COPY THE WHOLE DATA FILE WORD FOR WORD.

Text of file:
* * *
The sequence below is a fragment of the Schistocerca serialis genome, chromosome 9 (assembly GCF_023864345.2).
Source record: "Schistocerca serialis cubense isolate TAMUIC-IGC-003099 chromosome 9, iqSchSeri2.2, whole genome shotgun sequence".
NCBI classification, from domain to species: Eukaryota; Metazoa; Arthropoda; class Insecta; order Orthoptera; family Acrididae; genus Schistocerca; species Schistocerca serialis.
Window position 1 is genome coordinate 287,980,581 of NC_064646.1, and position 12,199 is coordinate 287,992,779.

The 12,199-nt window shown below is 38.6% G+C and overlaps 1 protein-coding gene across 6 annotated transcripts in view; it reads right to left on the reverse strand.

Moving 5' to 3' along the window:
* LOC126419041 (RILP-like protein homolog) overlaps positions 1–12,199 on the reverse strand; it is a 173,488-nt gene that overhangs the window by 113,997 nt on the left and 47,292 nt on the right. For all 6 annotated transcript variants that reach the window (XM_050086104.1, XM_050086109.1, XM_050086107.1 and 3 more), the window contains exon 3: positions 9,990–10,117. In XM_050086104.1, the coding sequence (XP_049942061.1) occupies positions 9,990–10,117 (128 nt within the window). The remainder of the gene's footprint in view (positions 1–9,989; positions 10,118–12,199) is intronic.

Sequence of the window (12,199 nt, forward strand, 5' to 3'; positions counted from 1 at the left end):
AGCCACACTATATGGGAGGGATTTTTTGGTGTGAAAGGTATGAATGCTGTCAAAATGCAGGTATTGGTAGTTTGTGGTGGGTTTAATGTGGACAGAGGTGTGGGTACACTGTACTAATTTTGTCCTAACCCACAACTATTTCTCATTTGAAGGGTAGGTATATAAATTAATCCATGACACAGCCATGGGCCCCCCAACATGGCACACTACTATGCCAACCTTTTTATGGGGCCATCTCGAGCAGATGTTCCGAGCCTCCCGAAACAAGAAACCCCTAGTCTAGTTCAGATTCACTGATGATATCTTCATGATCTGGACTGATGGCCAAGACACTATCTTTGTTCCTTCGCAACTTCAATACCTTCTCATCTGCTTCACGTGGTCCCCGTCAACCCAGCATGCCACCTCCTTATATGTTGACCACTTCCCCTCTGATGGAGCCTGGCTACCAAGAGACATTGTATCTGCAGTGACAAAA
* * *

The sequence below is a fragment of the Schistocerca serialis genome, chromosome 9 (assembly GCF_023864345.2).
Source record: "Schistocerca serialis cubense isolate TAMUIC-IGC-003099 chromosome 9, iqSchSeri2.2, whole genome shotgun sequence".
NCBI classification, from domain to species: Eukaryota; Metazoa; Arthropoda; class Insecta; order Orthoptera; family Acrididae; genus Schistocerca; species Schistocerca serialis.
Window position 1 is genome coordinate 287,980,581 of NC_064646.1, and position 12,199 is coordinate 287,992,779.

The 12,199-nt window shown below is 38.6% G+C and overlaps 1 protein-coding gene across 6 annotated transcripts in view; it reads right to left on the reverse strand.

Moving 5' to 3' along the window:
* LOC126419041 (RILP-like protein homolog) overlaps positions 1–12,199 on the reverse strand; it is a 173,488-nt gene that overhangs the window by 113,997 nt on the left and 47,292 nt on the right. For all 6 annotated transcript variants that reach the window (XM_050086104.1, XM_050086109.1, XM_050086107.1 and 3 more), the window contains exon 3: positions 9,990–10,117. In XM_050086104.1, the coding sequence (XP_049942061.1) occupies positions 9,990–10,117 (128 nt within the window). The remainder of the gene's footprint in view (positions 1–9,989; positions 10,118–12,199) is intronic.

Sequence of the window (12,199 nt, forward strand, 5' to 3'; positions counted from 1 at the left end):
AGCCACACTATATGGGAGGGATTTTTTGGTGTGAAAGGTATGAATGCTGTCAAAATGCAGGTATTGGTAGTTTGTGGTGGGTTTAATGTGGACAGAGGTGTGGGTACACTGTACTAATTTTGTCCTAACCCACAACTATTTCTCATTTGAAGGGTAGGTATATAAATTAATCCATGACACAGCCATGGGCCCCCCAACATGGCACACTACTATGCCAACCTTTTTATGGGGCCATCTCGAGCAGATGTTCCGAGCCTCCCGAAACAAGAAACCCCTAGTCTAGTTCAGATTCACTGATGATATCTTCATGATCTGGACTGATGGCCAAGACACTATCTTTGTTCCTTCGCAACTTCAATACCTTCTCATCTGCTTCACGTGGTCCCCGTCAACCCAGCATGCCACCTCCTTATATGTTGACCACTTCCCCTCTGATGGAGCCTGGCTACCAAGAGACATTGTATCTGCAGTGACAAAA